I would suggest that in addition to courage and long-term thinking, we need a third component to really move forward. What we need is a disciplined disregard for conventional wisdom. I don’t mean to suggest that we throw out all the great truths of the past. Surely over the ages, science and our grandmothers have accumulated great wisdom. However, there is much in the public dialogue and social media that cannot be considered wisdom. Commonly repeated “truths” are not wisdom. With a disciplined disregard for conventional wisdom, Gundersen Health System set out to lower the cost of health care, improve our local economy, and reduce our negative impact on our environment.
Conventional wisdom said you had to choose between the environment and your bottom line, or between the environment and your local economy. We did not believe that either current science or the creativity of the workers at Gundersen would be held to such a limiting worldview, so we pressed on.
Conventional wisdom said that no governing board would allow us to move down such a path.
Why would a health care organization consider focusing on energy conservation in the face of other such pressing “real” health issues?
We eventually convinced the majority of the board members to support the concept that sustainability and the environment are real health issues. We convinced them that pollution causes illnesses that we’re trying to treat, such as cancer, asthma, and chronic lung disease, and that our waste pollutes our water and our soil. To ignore the environmental burden of the waste we created would have been irresponsible and contrary to our mission.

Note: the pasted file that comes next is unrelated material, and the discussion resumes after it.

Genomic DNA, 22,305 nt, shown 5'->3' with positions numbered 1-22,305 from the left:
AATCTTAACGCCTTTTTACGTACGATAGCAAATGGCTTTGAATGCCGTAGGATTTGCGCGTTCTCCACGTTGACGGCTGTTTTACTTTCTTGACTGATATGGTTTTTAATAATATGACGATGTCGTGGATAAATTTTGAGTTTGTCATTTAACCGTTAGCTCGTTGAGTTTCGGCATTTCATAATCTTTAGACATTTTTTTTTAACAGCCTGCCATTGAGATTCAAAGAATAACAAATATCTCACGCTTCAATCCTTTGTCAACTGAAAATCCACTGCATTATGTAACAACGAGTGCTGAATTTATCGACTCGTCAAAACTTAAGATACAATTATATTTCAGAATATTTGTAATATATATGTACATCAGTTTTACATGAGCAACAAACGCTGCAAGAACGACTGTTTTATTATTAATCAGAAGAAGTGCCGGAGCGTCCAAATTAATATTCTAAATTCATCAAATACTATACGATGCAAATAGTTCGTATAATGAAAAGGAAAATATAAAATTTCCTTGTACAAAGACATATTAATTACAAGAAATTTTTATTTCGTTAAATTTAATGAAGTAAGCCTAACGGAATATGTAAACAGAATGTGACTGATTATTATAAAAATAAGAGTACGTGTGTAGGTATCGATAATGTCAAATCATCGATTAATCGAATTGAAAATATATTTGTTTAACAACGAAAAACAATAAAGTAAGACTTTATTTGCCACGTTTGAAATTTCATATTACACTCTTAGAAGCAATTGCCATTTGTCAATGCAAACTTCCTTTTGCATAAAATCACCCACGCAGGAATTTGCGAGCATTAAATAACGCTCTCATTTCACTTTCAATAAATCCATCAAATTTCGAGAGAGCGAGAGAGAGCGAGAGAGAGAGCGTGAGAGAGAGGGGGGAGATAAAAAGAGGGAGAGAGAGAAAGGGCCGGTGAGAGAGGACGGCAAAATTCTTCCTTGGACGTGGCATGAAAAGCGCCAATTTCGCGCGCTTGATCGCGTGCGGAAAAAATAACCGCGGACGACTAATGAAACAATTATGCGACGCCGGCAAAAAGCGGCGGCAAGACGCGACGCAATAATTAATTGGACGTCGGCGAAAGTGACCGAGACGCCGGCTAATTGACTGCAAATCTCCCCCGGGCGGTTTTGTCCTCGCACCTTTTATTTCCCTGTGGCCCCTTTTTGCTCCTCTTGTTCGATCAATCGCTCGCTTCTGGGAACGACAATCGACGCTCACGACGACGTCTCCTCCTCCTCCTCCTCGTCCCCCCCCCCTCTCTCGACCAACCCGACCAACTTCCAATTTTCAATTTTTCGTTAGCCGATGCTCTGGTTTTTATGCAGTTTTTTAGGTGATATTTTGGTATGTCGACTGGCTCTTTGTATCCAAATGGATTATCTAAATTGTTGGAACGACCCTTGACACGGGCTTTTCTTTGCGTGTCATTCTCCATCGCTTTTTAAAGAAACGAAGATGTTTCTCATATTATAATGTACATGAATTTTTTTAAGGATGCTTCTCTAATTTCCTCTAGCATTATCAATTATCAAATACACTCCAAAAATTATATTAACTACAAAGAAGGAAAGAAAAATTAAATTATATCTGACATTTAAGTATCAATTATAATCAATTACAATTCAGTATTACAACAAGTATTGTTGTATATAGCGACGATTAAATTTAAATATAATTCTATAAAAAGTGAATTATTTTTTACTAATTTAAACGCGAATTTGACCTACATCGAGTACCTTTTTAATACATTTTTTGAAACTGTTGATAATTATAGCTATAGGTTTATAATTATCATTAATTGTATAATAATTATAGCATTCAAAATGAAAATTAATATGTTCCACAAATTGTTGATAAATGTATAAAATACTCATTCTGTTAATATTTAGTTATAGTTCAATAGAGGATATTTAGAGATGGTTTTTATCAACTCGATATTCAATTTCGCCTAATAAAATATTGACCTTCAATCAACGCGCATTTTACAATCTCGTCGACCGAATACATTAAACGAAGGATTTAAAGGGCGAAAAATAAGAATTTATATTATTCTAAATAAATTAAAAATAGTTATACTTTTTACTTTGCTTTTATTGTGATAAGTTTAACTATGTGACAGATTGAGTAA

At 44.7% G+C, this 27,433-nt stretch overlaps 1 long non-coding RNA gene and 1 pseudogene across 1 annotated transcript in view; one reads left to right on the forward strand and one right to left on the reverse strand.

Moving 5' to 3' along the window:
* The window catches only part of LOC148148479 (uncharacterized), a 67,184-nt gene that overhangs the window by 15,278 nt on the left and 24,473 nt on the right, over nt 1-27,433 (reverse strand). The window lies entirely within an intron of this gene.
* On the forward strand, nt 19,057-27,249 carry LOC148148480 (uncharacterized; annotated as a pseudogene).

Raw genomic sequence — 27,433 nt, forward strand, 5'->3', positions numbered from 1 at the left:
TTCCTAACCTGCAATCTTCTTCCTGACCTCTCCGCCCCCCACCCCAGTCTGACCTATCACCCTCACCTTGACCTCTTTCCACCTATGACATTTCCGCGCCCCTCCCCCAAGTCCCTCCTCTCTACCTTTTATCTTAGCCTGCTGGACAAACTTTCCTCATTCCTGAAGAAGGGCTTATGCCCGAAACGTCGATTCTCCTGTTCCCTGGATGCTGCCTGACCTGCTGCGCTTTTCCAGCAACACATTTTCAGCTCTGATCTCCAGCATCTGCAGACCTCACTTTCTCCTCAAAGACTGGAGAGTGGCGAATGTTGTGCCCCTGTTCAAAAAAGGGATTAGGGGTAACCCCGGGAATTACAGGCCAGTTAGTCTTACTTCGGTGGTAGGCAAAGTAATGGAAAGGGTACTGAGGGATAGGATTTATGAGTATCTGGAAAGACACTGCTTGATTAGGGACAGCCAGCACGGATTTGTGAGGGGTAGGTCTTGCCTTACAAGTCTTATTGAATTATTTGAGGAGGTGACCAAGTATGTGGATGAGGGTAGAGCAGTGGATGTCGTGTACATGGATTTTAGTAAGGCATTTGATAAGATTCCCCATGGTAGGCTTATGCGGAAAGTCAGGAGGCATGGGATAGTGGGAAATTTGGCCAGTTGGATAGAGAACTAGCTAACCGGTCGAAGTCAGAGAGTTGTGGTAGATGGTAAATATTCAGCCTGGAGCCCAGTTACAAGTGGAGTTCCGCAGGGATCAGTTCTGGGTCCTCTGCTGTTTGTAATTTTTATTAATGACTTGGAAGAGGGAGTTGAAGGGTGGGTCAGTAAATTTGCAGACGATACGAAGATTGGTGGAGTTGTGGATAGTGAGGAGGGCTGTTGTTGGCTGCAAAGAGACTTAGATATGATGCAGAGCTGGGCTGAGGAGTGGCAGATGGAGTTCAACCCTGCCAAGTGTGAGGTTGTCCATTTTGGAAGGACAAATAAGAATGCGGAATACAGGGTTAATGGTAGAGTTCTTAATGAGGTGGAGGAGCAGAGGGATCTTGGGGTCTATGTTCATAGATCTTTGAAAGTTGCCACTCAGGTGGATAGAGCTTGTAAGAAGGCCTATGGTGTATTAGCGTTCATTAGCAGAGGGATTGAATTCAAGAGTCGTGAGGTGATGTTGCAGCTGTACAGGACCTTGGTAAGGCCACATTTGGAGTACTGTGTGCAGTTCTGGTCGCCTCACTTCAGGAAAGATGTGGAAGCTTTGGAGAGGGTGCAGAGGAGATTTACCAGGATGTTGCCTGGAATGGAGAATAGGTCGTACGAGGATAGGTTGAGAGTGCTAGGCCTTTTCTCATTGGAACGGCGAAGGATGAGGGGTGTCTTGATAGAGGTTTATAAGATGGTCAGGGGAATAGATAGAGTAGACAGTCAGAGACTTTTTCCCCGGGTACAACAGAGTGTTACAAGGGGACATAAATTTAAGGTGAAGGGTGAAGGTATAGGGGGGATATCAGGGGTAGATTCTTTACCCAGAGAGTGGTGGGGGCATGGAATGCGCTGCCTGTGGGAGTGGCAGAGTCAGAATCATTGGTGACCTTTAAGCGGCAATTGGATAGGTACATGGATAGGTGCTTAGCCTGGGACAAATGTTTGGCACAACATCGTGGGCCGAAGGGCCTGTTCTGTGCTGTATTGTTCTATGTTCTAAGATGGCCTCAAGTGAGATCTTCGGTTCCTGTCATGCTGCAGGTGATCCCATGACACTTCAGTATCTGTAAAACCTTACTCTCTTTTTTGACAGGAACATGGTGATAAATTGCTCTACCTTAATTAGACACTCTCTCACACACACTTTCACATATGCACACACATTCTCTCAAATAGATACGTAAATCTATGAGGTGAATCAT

Conventional wisdom said that health care’s only mission should be to take care of sick people. To disregard that piece of wisdom was a big leap, and our board took that leap long before it became popular for health care organizations to focus on population health.
They also ignored the financial advice that said you should put your savings only in some distant treasury bills, stocks, or bonds. They agreed that local investing could be disciplined and sound.
And they ignored the pressure to make finances look perfect every month or every quarter. They believed that investing in the region could have both long-term health and financial benefits.
This is not to imply that everyone completely believed, but enough believed that we could get started. Even our skeptical chief financial officer had to be convinced that this was a strong investment.
When it comes to energy, conservation should be our first fuel – especially in Wisconsin, where we import $15 billion in fossil fuels each year. With our first $2 million investment we saved $1.2 million every year thereafter. In the course of eight years, we have decreased the energy requirement per square foot in the organization by 57 percent.